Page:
A: One of them was when we passed the 988 national suicide prevention hotline number, and the reason is it was just clear this is going to save literally hundreds of thousands of lives and help people who desperately need help. I got involved with suicide prevention when I first came to Congress because we had such a high suicide rate among my fellow veterans, and then I expanded that work because we had a shockingly high suicide rate among young people in Utah. 

But I’m going to share one more: landing at an airport in the Middle East on a congressional delegation with a very small group of people, most of whom were Intelligence Committee members, and looking back at the airplane and seeing this beautiful jet that says the United States of America. It was just a real powerful moment to remind me that the world looks to the United States for leadership, and whether we like it or not, we’re the glue that holds the world together. I mean, if we fail, the world crumbles underneath us in a matter of a few short years. Seeing that beautiful jet sitting there on a tarmac in the middle of a very, very troubled part of the world was a really powerful symbol to me.

Q: Mitt Romney, your senator and fellow Utahn, just announced this week that he won’t seek a second term. Do you have a favorite to fill his seat?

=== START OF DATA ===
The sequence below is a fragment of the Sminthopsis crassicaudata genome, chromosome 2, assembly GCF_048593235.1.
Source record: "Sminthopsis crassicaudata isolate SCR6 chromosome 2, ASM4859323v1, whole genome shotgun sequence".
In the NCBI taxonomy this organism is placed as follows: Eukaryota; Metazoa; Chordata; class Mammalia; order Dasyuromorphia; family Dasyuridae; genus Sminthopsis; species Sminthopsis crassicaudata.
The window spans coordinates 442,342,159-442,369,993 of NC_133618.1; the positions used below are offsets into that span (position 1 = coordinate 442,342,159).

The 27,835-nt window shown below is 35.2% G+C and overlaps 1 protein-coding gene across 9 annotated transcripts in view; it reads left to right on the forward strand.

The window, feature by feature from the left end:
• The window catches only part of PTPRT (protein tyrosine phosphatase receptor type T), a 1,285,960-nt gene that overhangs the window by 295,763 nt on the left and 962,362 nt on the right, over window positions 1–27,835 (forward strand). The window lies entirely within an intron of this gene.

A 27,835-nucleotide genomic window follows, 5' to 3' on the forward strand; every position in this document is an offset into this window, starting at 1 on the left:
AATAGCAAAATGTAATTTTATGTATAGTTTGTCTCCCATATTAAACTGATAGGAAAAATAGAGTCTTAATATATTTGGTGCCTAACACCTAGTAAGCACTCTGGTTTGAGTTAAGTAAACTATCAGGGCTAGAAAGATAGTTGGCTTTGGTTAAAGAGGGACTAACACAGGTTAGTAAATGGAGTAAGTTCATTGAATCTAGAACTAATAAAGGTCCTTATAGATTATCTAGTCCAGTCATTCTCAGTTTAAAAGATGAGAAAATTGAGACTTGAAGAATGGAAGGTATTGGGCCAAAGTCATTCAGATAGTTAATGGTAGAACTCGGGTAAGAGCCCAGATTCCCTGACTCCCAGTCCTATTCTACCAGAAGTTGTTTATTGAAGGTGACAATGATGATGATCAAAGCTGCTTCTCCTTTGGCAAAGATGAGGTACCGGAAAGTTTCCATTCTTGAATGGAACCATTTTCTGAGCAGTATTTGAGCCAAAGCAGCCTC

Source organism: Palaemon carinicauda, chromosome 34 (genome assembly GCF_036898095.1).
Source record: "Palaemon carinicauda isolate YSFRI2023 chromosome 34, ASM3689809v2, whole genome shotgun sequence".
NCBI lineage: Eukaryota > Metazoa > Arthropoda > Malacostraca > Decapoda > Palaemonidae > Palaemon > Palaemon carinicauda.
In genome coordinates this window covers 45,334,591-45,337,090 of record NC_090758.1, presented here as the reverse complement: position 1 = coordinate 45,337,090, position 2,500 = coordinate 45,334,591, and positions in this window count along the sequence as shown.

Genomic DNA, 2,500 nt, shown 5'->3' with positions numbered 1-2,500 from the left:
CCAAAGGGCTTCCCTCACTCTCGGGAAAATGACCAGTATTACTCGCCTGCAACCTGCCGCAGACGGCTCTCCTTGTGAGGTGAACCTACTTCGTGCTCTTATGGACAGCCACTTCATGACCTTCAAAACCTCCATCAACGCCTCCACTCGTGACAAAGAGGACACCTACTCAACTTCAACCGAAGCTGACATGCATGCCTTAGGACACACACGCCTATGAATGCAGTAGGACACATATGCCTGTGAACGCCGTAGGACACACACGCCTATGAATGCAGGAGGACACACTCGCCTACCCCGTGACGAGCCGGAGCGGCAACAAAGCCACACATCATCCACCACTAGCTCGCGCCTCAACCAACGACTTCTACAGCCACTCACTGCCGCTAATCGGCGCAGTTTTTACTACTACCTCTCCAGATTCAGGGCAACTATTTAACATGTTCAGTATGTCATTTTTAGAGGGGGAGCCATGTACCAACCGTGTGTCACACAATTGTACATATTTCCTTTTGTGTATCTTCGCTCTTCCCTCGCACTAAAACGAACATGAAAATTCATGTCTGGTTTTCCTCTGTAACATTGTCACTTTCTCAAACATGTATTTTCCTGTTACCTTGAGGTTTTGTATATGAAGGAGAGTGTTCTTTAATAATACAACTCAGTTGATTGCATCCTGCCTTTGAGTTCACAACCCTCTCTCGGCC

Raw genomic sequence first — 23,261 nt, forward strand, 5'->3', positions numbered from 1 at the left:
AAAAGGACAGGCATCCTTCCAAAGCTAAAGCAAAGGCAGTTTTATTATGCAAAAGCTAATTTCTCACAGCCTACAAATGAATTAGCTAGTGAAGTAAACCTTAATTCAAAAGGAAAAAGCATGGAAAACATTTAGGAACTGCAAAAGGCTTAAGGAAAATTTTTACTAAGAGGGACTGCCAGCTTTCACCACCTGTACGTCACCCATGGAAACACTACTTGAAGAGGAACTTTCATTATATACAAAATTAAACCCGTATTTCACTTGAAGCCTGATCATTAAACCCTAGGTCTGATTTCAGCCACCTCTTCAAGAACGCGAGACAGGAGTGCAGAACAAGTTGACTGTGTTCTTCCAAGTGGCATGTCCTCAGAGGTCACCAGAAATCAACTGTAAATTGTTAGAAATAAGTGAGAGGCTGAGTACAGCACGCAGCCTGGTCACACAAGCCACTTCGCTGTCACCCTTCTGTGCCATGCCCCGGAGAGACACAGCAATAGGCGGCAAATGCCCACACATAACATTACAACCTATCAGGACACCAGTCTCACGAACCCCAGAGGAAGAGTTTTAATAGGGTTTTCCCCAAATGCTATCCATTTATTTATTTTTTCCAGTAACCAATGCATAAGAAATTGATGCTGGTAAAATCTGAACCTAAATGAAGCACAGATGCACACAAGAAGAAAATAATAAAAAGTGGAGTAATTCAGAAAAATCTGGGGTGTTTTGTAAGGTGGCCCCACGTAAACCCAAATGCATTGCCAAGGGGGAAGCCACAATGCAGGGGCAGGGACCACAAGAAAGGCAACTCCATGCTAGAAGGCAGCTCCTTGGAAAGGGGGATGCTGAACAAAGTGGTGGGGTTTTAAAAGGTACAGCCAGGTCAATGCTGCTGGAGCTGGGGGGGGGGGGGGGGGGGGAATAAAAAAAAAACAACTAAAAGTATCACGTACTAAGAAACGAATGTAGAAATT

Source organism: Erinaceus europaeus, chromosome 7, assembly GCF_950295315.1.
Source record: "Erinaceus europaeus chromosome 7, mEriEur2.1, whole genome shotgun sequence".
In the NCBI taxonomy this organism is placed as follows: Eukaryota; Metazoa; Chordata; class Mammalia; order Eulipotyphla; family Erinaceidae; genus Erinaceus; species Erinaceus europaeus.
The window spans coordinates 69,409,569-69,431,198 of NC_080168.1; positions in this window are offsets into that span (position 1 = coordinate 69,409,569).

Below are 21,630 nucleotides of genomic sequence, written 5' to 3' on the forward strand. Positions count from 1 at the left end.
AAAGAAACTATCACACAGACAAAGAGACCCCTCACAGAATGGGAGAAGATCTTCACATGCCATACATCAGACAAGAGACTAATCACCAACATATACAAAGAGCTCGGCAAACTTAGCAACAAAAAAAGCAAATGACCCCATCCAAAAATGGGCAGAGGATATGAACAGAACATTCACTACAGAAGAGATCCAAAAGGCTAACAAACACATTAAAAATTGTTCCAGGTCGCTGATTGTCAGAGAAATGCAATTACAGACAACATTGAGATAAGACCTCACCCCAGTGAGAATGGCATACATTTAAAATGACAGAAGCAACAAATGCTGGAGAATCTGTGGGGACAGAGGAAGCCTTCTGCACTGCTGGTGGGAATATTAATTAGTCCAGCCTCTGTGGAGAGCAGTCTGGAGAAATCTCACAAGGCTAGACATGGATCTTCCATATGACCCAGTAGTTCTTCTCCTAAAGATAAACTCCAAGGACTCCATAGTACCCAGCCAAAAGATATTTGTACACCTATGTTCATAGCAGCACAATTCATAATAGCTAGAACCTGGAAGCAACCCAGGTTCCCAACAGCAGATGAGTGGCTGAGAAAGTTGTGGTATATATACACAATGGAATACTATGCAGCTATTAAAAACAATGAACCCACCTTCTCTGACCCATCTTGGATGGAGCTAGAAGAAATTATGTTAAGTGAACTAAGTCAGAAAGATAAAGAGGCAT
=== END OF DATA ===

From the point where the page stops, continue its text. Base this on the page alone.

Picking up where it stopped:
A: There are some good people running. I mean, Brad [Wilson] would be a great candidate. I would love for John Curtis or Blake Moore to get into the race. I think both of them would be extraordinary candidates. 

Q: Any retirement plans?

A: Honestly, I’m going to buy a ranch and buy some cows. Can’t wait to do that.

Q: You have another career as an author, starting with fiction like “Shattered Bone,” about a stolen B-1B bomber. You also helped kidnapping survivor Elizabeth Smart write her memoir. Do you have any new books on the horizon? 

A: I wrote several books while I was in Congress, and I’m surely going to return to writing. It’s one of the things I really enjoy, but not because I want to make money. I write because I just love telling stories. So I’m sure I will, but right now I’m going to concentrate on a couple of other things and keep that on the back burner for a little while. 

Q: What will you miss, and what will you not miss, about Congress?

A: I’m going to answer both questions, because they’re the same answer. The people. Some of the best people I’ve ever worked with are up here on Capitol Hill — some of my staff and some of the other members. They are genuinely some of the best people I’ve worked with, and I include with that my time as a business leader and as a military officer. 

But there are also some of the biggest goofballs, and they make what we’re doing so much harder. I won’t miss that. 

Q: What’s the legacy you want to leave behind in politics?

A: We have a motto on my campaign: “Duty, honor, service to God, family and country.” We got that motto from my parents. I think if I were to be remembered for something, I would want it to be that he really actually believed that. So that when the medical situation with his wife required him to retire from Congress, he put his family first. 

He actually did what he said he believed — I think that’s the nicest thing anyone could say about someone. They had principles and they tried to live by them.